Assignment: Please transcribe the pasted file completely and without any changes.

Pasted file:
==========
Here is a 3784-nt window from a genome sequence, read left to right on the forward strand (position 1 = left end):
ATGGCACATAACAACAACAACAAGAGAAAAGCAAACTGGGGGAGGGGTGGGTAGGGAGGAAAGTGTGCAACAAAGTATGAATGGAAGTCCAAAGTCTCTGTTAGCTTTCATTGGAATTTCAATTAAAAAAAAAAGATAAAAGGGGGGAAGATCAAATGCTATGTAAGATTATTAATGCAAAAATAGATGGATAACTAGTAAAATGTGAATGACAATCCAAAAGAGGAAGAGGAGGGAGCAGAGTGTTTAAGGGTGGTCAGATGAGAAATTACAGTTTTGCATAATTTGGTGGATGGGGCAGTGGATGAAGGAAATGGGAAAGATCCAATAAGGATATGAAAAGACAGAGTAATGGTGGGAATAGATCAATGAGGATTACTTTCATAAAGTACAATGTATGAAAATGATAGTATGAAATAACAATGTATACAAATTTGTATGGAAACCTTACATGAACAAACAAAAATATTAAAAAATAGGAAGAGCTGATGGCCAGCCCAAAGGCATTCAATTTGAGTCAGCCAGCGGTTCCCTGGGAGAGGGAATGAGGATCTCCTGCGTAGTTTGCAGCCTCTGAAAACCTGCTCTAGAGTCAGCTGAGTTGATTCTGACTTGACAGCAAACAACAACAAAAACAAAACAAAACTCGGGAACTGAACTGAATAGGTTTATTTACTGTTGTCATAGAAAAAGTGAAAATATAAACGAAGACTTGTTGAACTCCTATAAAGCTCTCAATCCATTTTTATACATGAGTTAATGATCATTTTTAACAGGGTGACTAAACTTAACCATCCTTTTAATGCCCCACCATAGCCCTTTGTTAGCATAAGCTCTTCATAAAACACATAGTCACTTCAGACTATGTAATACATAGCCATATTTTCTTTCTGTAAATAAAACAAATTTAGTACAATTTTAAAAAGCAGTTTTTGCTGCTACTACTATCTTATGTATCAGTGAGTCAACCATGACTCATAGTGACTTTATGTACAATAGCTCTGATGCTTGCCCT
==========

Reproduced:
Here is a 3784-nt window from a genome sequence, read left to right on the forward strand (position 1 = left end):
ATGGCACATAACAACAACAACAAGAGAAAAGCAAACTGGGGGAGGGGTGGGTAGGGAGGAAAGTGTGCAACAAAGTATGAATGGAAGTCCAAAGTCTCTGTTAGCTTTCATTGGAATTTCAATTAAAAAAAAAAGATAAAAGGGGGGAAGATCAAATGCTATGTAAGATTATTAATGCAAAAATAGATGGATAACTAGTAAAATGTGAATGACAATCCAAAAGAGGAAGAGGAGGGAGCAGAGTGTTTAAGGGTGGTCAGATGAGAAATTACAGTTTTGCATAATTTGGTGGATGGGGCAGTGGATGAAGGAAATGGGAAAGATCCAATAAGGATATGAAAAGACAGAGTAATGGTGGGAATAGATCAATGAGGATTACTTTCATAAAGTACAATGTATGAAAATGATAGTATGAAATAACAATGTATACAAATTTGTATGGAAACCTTACATGAACAAACAAAAATATTAAAAAATAGGAAGAGCTGATGGCCAGCCCAAAGGCATTCAATTTGAGTCAGCCAGCGGTTCCCTGGGAGAGGGAATGAGGATCTCCTGCGTAGTTTGCAGCCTCTGAAAACCTGCTCTAGAGTCAGCTGAGTTGATTCTGACTTGACAGCAAACAACAACAAAAACAAAACAAAACTCGGGAACTGAACTGAATAGGTTTATTTACTGTTGTCATAGAAAAAGTGAAAATATAAACGAAGACTTGTTGAACTCCTATAAAGCTCTCAATCCATTTTTATACATGAGTTAATGATCATTTTTAACAGGGTGACTAAACTTAACCATCCTTTTAATGCCCCACCATAGCCCTTTGTTAGCATAAGCTCTTCATAAAACACATAGTCACTTCAGACTATGTAATACATAGCCATATTTTCTTTCTGTAAATAAAACAAATTTAGTACAATTTTAAAAAGCAGTTTTTGCTGCTACTACTATCTTATGTATCAGTGAGTCAACCATGACTCATAGTGACTTTATGTACAATAGCTCTGATGCTTGCCCT